A beneficiary of the food stamp program at a supermarket in New Jersey. The House bill would impose stricter work requirements on recipients of the program.CreditCreditSeth Wenig/Associated Press
Nearly two million low-income Americans, including 469,000 households with young children, would be stripped of benefits under the House version of the farm bill being considered this week by congressional negotiators, according to an analysis by a nonpartisan research firm.
The bill, a multiyear spending measure that narrowly passed the House in June, includes a proposal to reformulate income and expense criteria for the 42 million recipients of the Supplemental Nutrition Assistance Program.
Under the bill, states could remove about 8 percent of those receiving aid from the rolls, according to the research firm, Mathematica, which used data from the Agriculture Department’s Food and Nutrition Service.
About 34 percent of seniors in the program, or 677,000 households, would lose benefits under the proposal, according to the study. More than one in 10 people with a disability, another 214,000 households, would also lose eligibility.
Those estimates do not account for another proposal in the measure, which would impose strict new work requirements on beneficiaries. An additional 1.2 million people could be stripped of aid under that plan, according to a separate analysis released in May by the Congressional Budget Office, the study’s authors said.
By contrast, the Senate’s version of the farm bill, which had bipartisan support, did not include tougher work requirements or the new benefit formula, and negotiators are struggling to reconcile such differences.
President Trump favors imposing stricter requirements on adult recipients of the Supplemental Nutrition Assistance Program, known as food stamps, and has disparagingly described beneficiaries as “welfare” recipients.
On Wednesday, he called for lawmakers to adopt the House version of the bill, which also includes billions in subsidies for agricultural states in the Midwest.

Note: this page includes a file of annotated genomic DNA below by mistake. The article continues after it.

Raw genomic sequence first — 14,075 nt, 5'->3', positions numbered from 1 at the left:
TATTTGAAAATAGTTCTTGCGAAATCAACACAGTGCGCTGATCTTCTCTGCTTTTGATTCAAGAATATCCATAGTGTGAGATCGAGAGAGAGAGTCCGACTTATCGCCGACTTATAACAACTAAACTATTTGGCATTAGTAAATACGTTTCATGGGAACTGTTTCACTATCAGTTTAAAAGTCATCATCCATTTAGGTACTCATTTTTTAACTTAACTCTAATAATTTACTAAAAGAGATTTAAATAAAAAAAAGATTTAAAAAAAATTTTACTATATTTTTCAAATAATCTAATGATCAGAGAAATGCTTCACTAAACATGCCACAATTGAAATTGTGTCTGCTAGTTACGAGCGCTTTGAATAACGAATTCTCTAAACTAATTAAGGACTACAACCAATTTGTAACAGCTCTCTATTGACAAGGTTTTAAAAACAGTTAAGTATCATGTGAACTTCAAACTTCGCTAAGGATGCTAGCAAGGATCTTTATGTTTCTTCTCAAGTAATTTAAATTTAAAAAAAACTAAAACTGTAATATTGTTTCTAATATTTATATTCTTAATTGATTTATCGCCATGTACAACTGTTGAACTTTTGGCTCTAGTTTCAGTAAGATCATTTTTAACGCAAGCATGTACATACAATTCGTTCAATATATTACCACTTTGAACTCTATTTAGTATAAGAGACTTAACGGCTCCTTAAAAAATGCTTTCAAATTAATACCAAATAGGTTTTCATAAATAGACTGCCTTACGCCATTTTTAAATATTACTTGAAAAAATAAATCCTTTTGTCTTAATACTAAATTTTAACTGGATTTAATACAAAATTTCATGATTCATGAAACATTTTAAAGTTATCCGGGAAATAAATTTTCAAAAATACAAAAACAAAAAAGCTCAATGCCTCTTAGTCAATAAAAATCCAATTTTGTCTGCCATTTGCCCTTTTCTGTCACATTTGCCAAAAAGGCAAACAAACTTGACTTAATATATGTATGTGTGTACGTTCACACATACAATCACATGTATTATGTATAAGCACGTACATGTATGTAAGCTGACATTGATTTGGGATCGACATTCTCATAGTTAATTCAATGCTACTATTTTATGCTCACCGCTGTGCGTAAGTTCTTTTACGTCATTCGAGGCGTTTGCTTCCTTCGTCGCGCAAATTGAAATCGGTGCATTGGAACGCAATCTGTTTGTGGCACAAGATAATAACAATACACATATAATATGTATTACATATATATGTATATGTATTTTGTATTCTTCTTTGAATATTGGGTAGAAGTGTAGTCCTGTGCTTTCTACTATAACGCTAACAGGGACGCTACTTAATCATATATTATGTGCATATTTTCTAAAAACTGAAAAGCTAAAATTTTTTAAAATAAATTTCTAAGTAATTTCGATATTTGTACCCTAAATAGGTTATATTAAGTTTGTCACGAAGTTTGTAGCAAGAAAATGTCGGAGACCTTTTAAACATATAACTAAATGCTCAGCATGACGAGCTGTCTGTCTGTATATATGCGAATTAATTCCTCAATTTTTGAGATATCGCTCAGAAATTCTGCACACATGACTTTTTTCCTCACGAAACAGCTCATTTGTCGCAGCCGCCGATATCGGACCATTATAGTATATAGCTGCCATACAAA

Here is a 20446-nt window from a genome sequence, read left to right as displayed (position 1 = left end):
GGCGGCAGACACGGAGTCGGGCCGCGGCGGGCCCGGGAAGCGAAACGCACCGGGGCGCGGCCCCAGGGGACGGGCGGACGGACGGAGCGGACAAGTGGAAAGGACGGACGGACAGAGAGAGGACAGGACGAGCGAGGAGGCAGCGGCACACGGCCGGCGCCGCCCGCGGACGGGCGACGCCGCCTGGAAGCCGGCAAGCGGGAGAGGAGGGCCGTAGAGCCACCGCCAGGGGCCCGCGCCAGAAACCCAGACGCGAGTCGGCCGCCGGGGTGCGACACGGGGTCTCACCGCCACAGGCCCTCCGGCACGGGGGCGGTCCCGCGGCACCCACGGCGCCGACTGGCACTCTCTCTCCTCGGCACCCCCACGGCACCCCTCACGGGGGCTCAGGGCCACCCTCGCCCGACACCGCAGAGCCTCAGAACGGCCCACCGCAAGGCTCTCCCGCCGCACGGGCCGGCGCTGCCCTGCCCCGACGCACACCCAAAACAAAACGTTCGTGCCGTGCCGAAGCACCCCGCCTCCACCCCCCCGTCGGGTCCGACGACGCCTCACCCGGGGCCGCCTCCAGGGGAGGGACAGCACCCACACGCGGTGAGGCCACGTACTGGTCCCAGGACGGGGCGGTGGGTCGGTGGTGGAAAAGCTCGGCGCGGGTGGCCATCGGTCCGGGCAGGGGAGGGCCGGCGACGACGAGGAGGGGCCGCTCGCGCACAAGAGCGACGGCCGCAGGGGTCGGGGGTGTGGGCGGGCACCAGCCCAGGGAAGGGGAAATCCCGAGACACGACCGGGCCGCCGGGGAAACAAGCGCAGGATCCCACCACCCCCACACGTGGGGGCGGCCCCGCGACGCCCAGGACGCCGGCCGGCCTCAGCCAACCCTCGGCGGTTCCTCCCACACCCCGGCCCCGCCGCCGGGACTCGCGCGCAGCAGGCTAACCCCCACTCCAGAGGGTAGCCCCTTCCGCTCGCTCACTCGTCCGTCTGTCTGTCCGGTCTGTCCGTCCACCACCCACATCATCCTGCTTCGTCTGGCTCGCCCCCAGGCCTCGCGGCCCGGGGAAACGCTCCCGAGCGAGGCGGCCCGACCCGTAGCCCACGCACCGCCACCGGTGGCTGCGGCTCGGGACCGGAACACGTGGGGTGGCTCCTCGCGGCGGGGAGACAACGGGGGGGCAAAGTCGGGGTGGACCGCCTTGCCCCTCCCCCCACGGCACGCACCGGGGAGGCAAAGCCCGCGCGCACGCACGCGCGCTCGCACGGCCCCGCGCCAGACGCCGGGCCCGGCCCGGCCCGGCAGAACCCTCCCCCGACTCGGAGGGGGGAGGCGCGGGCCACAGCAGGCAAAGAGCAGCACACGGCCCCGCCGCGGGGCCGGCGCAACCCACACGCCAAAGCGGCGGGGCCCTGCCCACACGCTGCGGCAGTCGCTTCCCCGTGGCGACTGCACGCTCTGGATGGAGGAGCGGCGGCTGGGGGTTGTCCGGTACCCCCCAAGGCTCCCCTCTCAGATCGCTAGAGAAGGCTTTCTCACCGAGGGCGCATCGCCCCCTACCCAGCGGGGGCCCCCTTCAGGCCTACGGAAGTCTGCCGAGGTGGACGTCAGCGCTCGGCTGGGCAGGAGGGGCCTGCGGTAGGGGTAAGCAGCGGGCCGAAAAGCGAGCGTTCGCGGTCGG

“The Trump Economy is booming with the help of House and Senate GOP,” he wrote on Twitter. “#FarmBill with SNAP work requirements will bolster farmers and get America back to work. Pass the Farm Bill with SNAP work requirements!”
Senator Pat Roberts, Republican of Kansas, who serves as chairman of the Senate Agriculture Committee, has been noncommital about the House version of the bill, telling reporters this week that while he supported work requirements and an overhaul to the nutrition program, passing the measure quickly was his “paramount” priority.
The chairman of the House Agriculture Committee, K. Michael Conaway, Republican of Texas, expressed impatience with the progress of talks, urging the Senate to “pick up the pace” to address a growing agricultural slump in the farm belt that has been exacerbated by Mr. Trump’s trade war with China.
“Today my colleagues in the House and Senate highlighted the urgency in farm and ranch country and just how desperate times are as net farm income is slated to fall again this year,” he said.
The focus on agricultural subsidies, Senate staff members said, makes it less likely that the House proposals will be part of a final deal. But advocates for the poor were concerned that some, if not all, of the cuts could make it into the final version.
“Those who rely on SNAP — two-thirds of whom are children, older adults and people with disabilities — should have access to benefits without undue barriers,” said Jasmine Hall Ratliff, a program officer for the Robert Wood Johnson Foundation, which funded the Mathematica study.
Earlier Wednesday, the Agriculture Department said that 15 million households reported being “food insecure” in 2017. That is a slight decrease from the previous year, in terms of percentage, but still above levels seen before the economic downturn a decade ago.
“We must not accept mass deprivation in the wealthiest nation in world history as any sort of ‘new normal,’” said Joel Berg, the chief executive of Hunger Free America, a nationwide advocacy group. “Hunger is unacceptable in any society, but it’s particularly outrageous in the United States.”